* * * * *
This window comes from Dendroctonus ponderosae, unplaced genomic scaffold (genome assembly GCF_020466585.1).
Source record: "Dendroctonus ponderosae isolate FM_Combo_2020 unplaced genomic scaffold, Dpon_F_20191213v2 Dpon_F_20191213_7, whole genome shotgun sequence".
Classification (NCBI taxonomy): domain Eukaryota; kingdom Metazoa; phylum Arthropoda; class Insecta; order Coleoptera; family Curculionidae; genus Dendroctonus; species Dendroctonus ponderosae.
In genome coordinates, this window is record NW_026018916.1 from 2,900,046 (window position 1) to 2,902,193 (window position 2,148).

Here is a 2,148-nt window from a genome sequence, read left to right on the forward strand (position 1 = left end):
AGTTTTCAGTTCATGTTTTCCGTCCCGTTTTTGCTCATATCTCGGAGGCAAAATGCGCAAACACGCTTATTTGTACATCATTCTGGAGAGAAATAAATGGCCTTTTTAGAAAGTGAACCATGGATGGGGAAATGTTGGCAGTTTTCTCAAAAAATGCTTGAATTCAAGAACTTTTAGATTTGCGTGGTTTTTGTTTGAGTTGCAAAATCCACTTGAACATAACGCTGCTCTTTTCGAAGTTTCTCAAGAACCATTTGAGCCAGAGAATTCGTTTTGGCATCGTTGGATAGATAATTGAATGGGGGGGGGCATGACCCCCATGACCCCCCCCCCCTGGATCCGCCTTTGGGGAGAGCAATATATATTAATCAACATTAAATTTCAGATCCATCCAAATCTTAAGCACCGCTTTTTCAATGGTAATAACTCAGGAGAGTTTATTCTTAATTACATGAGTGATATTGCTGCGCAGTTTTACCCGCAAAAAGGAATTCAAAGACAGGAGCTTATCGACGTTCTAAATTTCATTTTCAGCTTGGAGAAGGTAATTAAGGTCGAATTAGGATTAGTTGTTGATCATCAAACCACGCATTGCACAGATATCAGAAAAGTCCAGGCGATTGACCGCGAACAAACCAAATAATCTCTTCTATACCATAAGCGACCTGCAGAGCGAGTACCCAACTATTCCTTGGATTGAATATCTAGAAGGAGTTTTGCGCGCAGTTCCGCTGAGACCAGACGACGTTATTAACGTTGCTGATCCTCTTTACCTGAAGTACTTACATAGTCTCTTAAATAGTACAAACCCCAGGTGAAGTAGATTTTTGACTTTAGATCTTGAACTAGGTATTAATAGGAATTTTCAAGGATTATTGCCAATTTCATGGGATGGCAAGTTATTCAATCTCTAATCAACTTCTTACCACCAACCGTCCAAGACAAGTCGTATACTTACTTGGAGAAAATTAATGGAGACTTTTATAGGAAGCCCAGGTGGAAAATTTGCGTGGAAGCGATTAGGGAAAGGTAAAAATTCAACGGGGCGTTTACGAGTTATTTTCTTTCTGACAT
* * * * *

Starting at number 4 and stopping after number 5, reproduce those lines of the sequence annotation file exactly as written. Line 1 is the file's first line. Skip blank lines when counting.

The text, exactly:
In genome coordinates, this window is record NW_026018916.1 from 2,900,046 (window position 1) to 2,902,193 (window position 2,148).

Here is a 2,148-nt window from a genome sequence, read left to right on the forward strand (position 1 = left end):